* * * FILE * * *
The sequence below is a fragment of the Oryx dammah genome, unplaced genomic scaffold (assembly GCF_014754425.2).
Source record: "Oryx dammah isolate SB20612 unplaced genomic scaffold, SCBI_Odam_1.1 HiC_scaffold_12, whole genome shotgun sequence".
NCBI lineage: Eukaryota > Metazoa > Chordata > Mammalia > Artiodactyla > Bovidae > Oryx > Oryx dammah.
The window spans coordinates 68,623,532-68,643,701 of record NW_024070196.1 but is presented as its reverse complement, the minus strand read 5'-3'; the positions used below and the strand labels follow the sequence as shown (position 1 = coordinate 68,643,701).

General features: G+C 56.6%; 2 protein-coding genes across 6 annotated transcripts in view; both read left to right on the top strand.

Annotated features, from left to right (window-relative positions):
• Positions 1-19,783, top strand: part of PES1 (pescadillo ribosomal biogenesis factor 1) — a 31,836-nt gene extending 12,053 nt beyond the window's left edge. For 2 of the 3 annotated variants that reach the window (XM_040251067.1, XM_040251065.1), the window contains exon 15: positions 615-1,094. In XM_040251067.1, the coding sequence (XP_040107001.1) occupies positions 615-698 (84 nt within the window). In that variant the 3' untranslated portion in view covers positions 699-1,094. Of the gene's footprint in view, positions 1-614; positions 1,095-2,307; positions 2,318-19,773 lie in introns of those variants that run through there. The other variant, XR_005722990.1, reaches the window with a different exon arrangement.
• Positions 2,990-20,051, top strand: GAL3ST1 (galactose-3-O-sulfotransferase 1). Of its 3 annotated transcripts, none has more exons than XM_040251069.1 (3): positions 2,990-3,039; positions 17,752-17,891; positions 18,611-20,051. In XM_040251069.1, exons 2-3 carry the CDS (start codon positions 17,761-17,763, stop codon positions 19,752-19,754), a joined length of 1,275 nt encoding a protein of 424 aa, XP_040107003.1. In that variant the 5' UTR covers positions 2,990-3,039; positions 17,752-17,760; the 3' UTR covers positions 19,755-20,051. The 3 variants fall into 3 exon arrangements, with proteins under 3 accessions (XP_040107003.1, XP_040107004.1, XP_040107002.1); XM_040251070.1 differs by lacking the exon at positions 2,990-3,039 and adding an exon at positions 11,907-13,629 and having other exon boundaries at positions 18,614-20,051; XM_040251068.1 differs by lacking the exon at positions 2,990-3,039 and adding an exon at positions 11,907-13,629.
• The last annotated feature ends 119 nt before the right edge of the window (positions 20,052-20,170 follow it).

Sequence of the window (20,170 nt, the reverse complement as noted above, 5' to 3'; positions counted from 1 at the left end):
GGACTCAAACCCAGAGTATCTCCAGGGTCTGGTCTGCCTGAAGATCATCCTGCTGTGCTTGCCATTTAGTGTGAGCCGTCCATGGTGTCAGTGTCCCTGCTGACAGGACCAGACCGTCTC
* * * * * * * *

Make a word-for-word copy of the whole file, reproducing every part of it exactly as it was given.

The sequence below is a fragment of the Oryx dammah genome, unplaced genomic scaffold (assembly GCF_014754425.2).
Source record: "Oryx dammah isolate SB20612 unplaced genomic scaffold, SCBI_Odam_1.1 HiC_scaffold_12, whole genome shotgun sequence".
NCBI lineage: Eukaryota > Metazoa > Chordata > Mammalia > Artiodactyla > Bovidae > Oryx > Oryx dammah.
The window spans coordinates 68,623,532-68,643,701 of record NW_024070196.1 but is presented as its reverse complement, the minus strand read 5'-3'; the positions used below and the strand labels follow the sequence as shown (position 1 = coordinate 68,643,701).

General features: G+C 56.6%; 2 protein-coding genes across 6 annotated transcripts in view; both read left to right on the top strand.

Annotated features, from left to right (window-relative positions):
• Positions 1-19,783, top strand: part of PES1 (pescadillo ribosomal biogenesis factor 1) — a 31,836-nt gene extending 12,053 nt beyond the window's left edge. For 2 of the 3 annotated variants that reach the window (XM_040251067.1, XM_040251065.1), the window contains exon 15: positions 615-1,094. In XM_040251067.1, the coding sequence (XP_040107001.1) occupies positions 615-698 (84 nt within the window). In that variant the 3' untranslated portion in view covers positions 699-1,094. Of the gene's footprint in view, positions 1-614; positions 1,095-2,307; positions 2,318-19,773 lie in introns of those variants that run through there. The other variant, XR_005722990.1, reaches the window with a different exon arrangement.
• Positions 2,990-20,051, top strand: GAL3ST1 (galactose-3-O-sulfotransferase 1). Of its 3 annotated transcripts, none has more exons than XM_040251069.1 (3): positions 2,990-3,039; positions 17,752-17,891; positions 18,611-20,051. In XM_040251069.1, exons 2-3 carry the CDS (start codon positions 17,761-17,763, stop codon positions 19,752-19,754), a joined length of 1,275 nt encoding a protein of 424 aa, XP_040107003.1. In that variant the 5' UTR covers positions 2,990-3,039; positions 17,752-17,760; the 3' UTR covers positions 19,755-20,051. The 3 variants fall into 3 exon arrangements, with proteins under 3 accessions (XP_040107003.1, XP_040107004.1, XP_040107002.1); XM_040251070.1 differs by lacking the exon at positions 2,990-3,039 and adding an exon at positions 11,907-13,629 and having other exon boundaries at positions 18,614-20,051; XM_040251068.1 differs by lacking the exon at positions 2,990-3,039 and adding an exon at positions 11,907-13,629.
• The last annotated feature ends 119 nt before the right edge of the window (positions 20,052-20,170 follow it).

Sequence of the window (20,170 nt, the reverse complement as noted above, 5' to 3'; positions counted from 1 at the left end):
GGACTCAAACCCAGAGTATCTCCAGGGTCTGGTCTGCCTGAAGATCATCCTGCTGTGCTTGCCATTTAGTGTGAGCCGTCCATGGTGTCAGTGTCCCTGCTGACAGGACCAGACCGTCTC